“I’m accustomed to long nights,” she admitted, finally catching her breath. “In my profession, it is a useful skill. I work a thirty-six hour days, sleep eight hours, then repeat.”

Gail sympathized, however apprehensively, “I know the feeling.”

She smiled, “I imagine I’d have been an excellent driver in another life.”

Gail nodded to the papers, “Quite a commitment to the job.”

“It is important I examine as much of the vehicle’s history as possible, however mundane. A faulty, third-party part could be as much to blame something factory-spec that never required replacement. In either case, the vehicle’s history will allow me to narrow it down as Darian has attempted.”

Gail leaned against a wall at the desk’s edge, “Any ideas yet?”

“No.” She picked up a sheet of paper, skimmed it, then met Gail’s eyes again. “But I have seen the video footage.”

“Off the record, what’s your assessment? Driver error?”

Nora seemed to consider if her opinion could be professionally damning, then relented, “Off the record, there is no way to be certain. Ever. Driver-error is always a possibility, but given the driver’s history, it’s too far of a stretch for my liking. Unfortunately, I can’t rule it out entirely without proper evidence. As far as the vehicle goes, nothing adds up.”

“How do you mean?” Gail asked with genuine intrigued.

Nora shuffled some pages, “These are all of the work orders on the vehicle’s maneuvering systems and suspension. All post-work diagnostics indicate perfect functioning, as far as the tests can tell. From what I can personally see, the vehicle was expertly maintained. Some evidence of this is only days old.”

Gail skimmed the pages with a look, “What’s it tell you?”

“Simply? That there was no earthly reason for that vehicle to act as it did.”

Gail’s skeptical look urged her to explain. She dug a laptop from beneath the mounds of papers, and flipped it open. Gail braced herself on the desk and chair from beside Nora. On-screen was a crude, wire-frame model of a T680. She keyed in a command and the wire-frame began to move as if traveling at highway speeds. All of a sudden, the rig jolted left, then right, left again. The model tipped and ground its side until it struck a guard-rail. Simulated debris rained behind it, smacked away like particles. The wedged rail caught the road, took the rest of the engine with as it broke free, and crude flames sparked on the overturned rig as it came to a stop.

Gail was suddenly aware of her white-knuckled grip on the desk and chair before her. Nora seemed to notice it too, tactfully ignored it. Gail eased from the tense poise and cleared her throat; it had been like watching the accident all over again, except every bit of the first-person dash-cam played over in her head atop the third-person render. It was horrifying, enough that even Gail’s hardened heart felt sympathy for Buddy’s last moments to have been in such fear.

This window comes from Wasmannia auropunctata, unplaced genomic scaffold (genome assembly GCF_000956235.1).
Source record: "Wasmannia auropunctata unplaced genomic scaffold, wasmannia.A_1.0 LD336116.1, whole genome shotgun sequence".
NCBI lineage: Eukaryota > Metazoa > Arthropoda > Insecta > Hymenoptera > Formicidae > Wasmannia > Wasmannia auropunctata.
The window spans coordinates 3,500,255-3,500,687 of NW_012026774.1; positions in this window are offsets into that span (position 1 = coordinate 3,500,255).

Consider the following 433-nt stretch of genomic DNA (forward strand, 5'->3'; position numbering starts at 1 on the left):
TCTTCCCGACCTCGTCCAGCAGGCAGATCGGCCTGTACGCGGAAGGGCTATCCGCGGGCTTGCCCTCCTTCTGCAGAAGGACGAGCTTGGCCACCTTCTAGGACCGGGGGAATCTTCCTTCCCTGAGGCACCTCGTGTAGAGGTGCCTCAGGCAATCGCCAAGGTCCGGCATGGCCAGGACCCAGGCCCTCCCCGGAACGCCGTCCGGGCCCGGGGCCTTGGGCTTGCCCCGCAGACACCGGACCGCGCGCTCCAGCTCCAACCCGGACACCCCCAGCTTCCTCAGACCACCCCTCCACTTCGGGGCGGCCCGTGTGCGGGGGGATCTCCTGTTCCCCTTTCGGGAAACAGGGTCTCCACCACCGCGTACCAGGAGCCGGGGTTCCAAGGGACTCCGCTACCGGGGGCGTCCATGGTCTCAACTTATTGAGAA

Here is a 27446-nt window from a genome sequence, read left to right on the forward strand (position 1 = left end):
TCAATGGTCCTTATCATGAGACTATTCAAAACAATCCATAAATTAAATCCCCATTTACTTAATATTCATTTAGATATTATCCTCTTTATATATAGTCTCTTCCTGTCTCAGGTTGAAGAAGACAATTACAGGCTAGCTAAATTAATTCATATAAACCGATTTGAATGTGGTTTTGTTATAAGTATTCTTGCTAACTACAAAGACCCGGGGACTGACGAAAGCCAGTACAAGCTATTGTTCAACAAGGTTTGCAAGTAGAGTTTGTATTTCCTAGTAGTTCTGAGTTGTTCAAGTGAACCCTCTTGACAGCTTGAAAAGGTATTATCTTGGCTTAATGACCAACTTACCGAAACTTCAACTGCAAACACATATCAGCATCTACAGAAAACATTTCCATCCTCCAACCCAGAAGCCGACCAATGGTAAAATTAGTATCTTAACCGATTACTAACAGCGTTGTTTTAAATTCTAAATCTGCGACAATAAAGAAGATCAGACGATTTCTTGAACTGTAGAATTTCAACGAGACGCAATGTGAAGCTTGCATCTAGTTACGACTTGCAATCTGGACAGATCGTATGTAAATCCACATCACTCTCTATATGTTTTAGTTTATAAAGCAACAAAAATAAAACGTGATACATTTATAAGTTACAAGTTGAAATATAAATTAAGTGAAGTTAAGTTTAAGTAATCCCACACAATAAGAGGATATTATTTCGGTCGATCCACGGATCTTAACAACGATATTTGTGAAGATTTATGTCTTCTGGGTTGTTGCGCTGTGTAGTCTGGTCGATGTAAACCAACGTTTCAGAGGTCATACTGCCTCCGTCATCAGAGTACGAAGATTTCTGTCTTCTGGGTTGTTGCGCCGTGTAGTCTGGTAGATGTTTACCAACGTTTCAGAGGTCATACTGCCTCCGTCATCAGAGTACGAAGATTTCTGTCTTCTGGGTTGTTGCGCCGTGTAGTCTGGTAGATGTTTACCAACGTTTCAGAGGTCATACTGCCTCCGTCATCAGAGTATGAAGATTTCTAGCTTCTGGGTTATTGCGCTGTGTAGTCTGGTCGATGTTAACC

Nora allowed Gail a moment to recollect herself, then explained, “As near as I can tell, the vehicle was traveling in a straight-line, at safe-speeds, in preferable road conditions. Nothing short of a driver error or an electrical failure could have caused the first swerve.”

“But you disagree it was driver error?”

She was careful, evasive for the sake of her job more than anything, “Personally, I do not believe that to be an issue. This was a deliberate motion, too instant and sudden for the drifting of a fatigued or inebriated driver. More-over, none of the preceding video shows any indication of driver distraction.”

“So, it was the electrical system?” Gail asked outright.

“Logic would suggest as much, given the video evidence. As I’ve said though, there is no mechanical reason for it to have happened.”

Gail went quiet for a long time, wondering how the findings might fit her M-T theory. For someone to sabotage the vehicle, as she suspected, they’d need access to it. Overlooking the obvious fact that it was damn-near impossible to get to, Gail wondered what they could have done to cause the accident. She’d been driving rigs long enough to know this wasn’t a frayed wire snowballing into a colossal fuck-up. If it had been, the rig would’ve shown signs before-hand, and it would’ve been caught during one of the vehicle’s inspections Darian and his crew had done.

But without clear evidence of tampering, Gail couldn’t point a finger at M-T without bringing a serious shit-storm upon herself. She suspected something would be found though. Even Nora seemed to be leaning toward that– in as much as her suspicions did not involve neglect by either driver nor mechanic. While Gail didn’t know much about the woman, her high-intelligence was obvious in her methods and demeanor. If others respected her as Gail expected, especially given the Chief of Police personally assigning her the case, her word might be enough to back up Gail’s suspicions if necessary.

“If you don’t mind my asking,” Nora said finally, breaking the silence. “What do you believe happened? You must have suspicions yourself, right?”

“Off the record?” Nora blinked once. “I think someone fucked with that rig, someone from M-T Inc.”

“Mechanized Transports?” She asked, accent drawing out certain syllables.

“Yes. The assholes have been trying to buy me out and I’m not interested. I wouldn’t put it past them to do something like this then hide behind their lawyers.”

Nora looked away to think. Then, with a resigned grimace, she met Gail’s eyes. “If that is the truth, it is all the more imperative we discover how they’ve done it. Otherwise, many more innocent people may die.”